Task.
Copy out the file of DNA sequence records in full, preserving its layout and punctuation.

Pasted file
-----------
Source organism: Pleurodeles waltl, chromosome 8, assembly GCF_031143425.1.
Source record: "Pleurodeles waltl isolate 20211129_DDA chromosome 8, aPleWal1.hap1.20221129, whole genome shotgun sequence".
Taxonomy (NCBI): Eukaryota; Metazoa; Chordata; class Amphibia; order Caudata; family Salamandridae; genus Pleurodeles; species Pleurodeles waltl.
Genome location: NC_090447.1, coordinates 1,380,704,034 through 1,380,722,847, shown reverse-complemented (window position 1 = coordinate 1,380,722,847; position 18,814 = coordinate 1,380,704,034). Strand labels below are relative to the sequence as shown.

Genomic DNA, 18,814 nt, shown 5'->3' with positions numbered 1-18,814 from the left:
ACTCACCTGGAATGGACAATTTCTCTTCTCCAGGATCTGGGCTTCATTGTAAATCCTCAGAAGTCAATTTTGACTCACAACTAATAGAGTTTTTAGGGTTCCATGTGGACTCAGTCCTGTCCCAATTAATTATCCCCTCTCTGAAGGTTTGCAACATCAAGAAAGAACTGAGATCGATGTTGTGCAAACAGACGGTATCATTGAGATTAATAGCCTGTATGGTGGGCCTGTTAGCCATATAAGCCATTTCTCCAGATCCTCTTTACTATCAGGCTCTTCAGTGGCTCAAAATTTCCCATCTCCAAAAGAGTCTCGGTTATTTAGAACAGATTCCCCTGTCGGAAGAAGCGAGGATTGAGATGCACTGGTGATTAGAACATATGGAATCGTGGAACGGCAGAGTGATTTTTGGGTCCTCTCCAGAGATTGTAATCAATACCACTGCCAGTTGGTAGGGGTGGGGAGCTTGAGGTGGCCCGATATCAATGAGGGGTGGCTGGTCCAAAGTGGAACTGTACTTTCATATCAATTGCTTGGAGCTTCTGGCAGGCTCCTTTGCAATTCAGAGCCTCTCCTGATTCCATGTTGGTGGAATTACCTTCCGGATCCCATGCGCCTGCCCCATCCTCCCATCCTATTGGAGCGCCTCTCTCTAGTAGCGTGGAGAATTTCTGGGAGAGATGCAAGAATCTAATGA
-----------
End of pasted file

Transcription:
Source organism: Pleurodeles waltl, chromosome 8, assembly GCF_031143425.1.
Source record: "Pleurodeles waltl isolate 20211129_DDA chromosome 8, aPleWal1.hap1.20221129, whole genome shotgun sequence".
Taxonomy (NCBI): Eukaryota; Metazoa; Chordata; class Amphibia; order Caudata; family Salamandridae; genus Pleurodeles; species Pleurodeles waltl.
Genome location: NC_090447.1, coordinates 1,380,704,034 through 1,380,722,847, shown reverse-complemented (window position 1 = coordinate 1,380,722,847; position 18,814 = coordinate 1,380,704,034). Strand labels below are relative to the sequence as shown.

Genomic DNA, 18,814 nt, shown 5'->3' with positions numbered 1-18,814 from the left:
ACTCACCTGGAATGGACAATTTCTCTTCTCCAGGATCTGGGCTTCATTGTAAATCCTCAGAAGTCAATTTTGACTCACAACTAATAGAGTTTTTAGGGTTCCATGTGGACTCAGTCCTGTCCCAATTAATTATCCCCTCTCTGAAGGTTTGCAACATCAAGAAAGAACTGAGATCGATGTTGTGCAAACAGACGGTATCATTGAGATTAATAGCCTGTATGGTGGGCCTGTTAGCCATATAAGCCATTTCTCCAGATCCTCTTTACTATCAGGCTCTTCAGTGGCTCAAAATTTCCCATCTCCAAAAGAGTCTCGGTTATTTAGAACAGATTCCCCTGTCGGAAGAAGCGAGGATTGAGATGCACTGGTGATTAGAACATATGGAATCGTGGAACGGCAGAGTGATTTTTGGGTCCTCTCCAGAGATTGTAATCAATACCACTGCCAGTTGGTAGGGGTGGGGAGCTTGAGGTGGCCCGATATCAATGAGGGGTGGCTGGTCCAAAGTGGAACTGTACTTTCATATCAATTGCTTGGAGCTTCTGGCAGGCTCCTTTGCAATTCAGAGCCTCTCCTGATTCCATGTTGGTGGAATTACCTTCCGGATCCCATGCGCCTGCCCCATCCTCCCATCCTATTGGAGCGCCTCTCTCTAGTAGCGTGGAGAATTTCTGGGAGAGATGCAAGAATCTAATGA